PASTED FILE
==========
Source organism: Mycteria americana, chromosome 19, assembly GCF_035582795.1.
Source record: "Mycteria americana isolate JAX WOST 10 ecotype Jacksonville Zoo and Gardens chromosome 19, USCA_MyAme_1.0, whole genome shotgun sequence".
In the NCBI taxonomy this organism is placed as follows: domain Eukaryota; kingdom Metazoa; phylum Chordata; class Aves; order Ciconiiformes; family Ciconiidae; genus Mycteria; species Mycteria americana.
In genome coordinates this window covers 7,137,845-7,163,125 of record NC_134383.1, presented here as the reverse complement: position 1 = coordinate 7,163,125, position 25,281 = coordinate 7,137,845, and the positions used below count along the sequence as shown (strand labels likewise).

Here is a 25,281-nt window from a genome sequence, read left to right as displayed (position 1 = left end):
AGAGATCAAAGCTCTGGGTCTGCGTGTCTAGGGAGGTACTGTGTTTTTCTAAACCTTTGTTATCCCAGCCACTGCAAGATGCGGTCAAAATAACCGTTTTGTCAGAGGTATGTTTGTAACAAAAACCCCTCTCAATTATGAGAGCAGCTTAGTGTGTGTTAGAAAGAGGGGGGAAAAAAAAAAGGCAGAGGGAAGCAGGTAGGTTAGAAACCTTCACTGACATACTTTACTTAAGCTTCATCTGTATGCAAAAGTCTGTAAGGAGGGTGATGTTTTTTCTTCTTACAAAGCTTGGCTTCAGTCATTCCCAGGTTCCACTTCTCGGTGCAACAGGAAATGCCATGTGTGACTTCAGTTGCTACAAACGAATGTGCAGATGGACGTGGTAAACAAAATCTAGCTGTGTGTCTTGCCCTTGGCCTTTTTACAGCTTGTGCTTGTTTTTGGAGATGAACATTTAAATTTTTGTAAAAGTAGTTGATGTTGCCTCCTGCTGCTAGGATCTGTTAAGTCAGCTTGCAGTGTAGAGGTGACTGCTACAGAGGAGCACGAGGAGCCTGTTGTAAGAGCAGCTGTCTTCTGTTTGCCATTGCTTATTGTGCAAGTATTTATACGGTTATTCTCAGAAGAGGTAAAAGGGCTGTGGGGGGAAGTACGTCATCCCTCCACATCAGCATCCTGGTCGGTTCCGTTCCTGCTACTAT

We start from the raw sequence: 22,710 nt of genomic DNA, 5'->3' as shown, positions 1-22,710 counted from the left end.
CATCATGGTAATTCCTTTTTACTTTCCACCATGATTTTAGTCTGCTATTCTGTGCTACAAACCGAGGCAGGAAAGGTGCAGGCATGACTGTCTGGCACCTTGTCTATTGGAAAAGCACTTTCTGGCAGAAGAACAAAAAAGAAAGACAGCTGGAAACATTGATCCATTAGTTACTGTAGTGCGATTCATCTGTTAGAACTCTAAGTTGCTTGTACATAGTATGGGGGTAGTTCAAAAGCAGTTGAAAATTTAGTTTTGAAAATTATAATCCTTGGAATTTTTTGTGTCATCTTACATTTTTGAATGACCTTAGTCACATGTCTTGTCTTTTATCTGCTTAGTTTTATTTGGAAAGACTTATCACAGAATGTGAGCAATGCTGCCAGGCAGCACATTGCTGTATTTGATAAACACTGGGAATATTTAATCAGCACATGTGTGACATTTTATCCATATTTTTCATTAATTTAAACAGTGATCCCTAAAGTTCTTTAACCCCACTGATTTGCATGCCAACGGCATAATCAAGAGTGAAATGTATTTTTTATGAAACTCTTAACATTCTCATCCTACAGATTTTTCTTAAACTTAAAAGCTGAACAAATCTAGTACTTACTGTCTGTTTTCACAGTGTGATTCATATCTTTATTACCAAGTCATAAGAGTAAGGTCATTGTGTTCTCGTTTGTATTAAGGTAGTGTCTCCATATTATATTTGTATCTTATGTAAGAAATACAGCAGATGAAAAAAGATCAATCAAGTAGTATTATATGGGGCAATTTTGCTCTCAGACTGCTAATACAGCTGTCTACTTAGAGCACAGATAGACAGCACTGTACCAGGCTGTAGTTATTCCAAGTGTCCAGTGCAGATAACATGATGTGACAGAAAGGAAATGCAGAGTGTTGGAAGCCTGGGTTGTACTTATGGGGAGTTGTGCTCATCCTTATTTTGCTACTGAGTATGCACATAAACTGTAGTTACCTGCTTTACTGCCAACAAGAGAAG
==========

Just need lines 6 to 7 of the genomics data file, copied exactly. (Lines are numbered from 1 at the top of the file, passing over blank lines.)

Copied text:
AGAGATCAAAGCTCTGGGTCTGCGTGTCTAGGGAGGTACTGTGTTTTTCTAAACCTTTGTTATCCCAGCCACTGCAAGATGCGGTCAAAATAACCGTTTTGTCAGAGGTATGTTTGTAACAAAAACCCCTCTCAATTATGAGAGCAGCTTAGTGTGTGTTAGAAAGAGGGGGGAAAAAAAAAAGGCAGAGGGAAGCAGGTAGGTTAGAAACCTTCACTGACATACTTTACTTAAGCTTCATCTGTATGCAAAAGTCTGTAAGGAGGGTGATGTTTTTTCTTCTTACAAAGCTTGGCTTCAGTCATTCCCAGGTTCCACTTCTCGGTGCAACAGGAAATGCCATGTGTGACTTCAGTTGCTACAAACGAATGTGCAGATGGACGTGGTAAACAAAATCTAGCTGTGTGTCTTGCCCTTGGCCTTTTTACAGCTTGTGCTTGTTTTTGGAGATGAACATTTAAATTTTTGTAAAAGTAGTTGATGTTGCCTCCTGCTGCTAGGATCTGTTAAGTCAGCTTGCAGTGTAGAGGTGACTGCTACAGAGGAGCACGAGGAGCCTGTTGTAAGAGCAGCTGTCTTCTGTTTGCCATTGCTTATTGTGCAAGTATTTATACGGTTATTCTCAGAAGAGGTAAAAGGGCTGTGGGGGGAAGTACGTCATCCCTCCACATCAGCATCCTGGTCGGTTCCGTTCCTGCTACTAT

We start from the raw sequence: 22,710 nt of genomic DNA, 5'->3' as shown, positions 1-22,710 counted from the left end.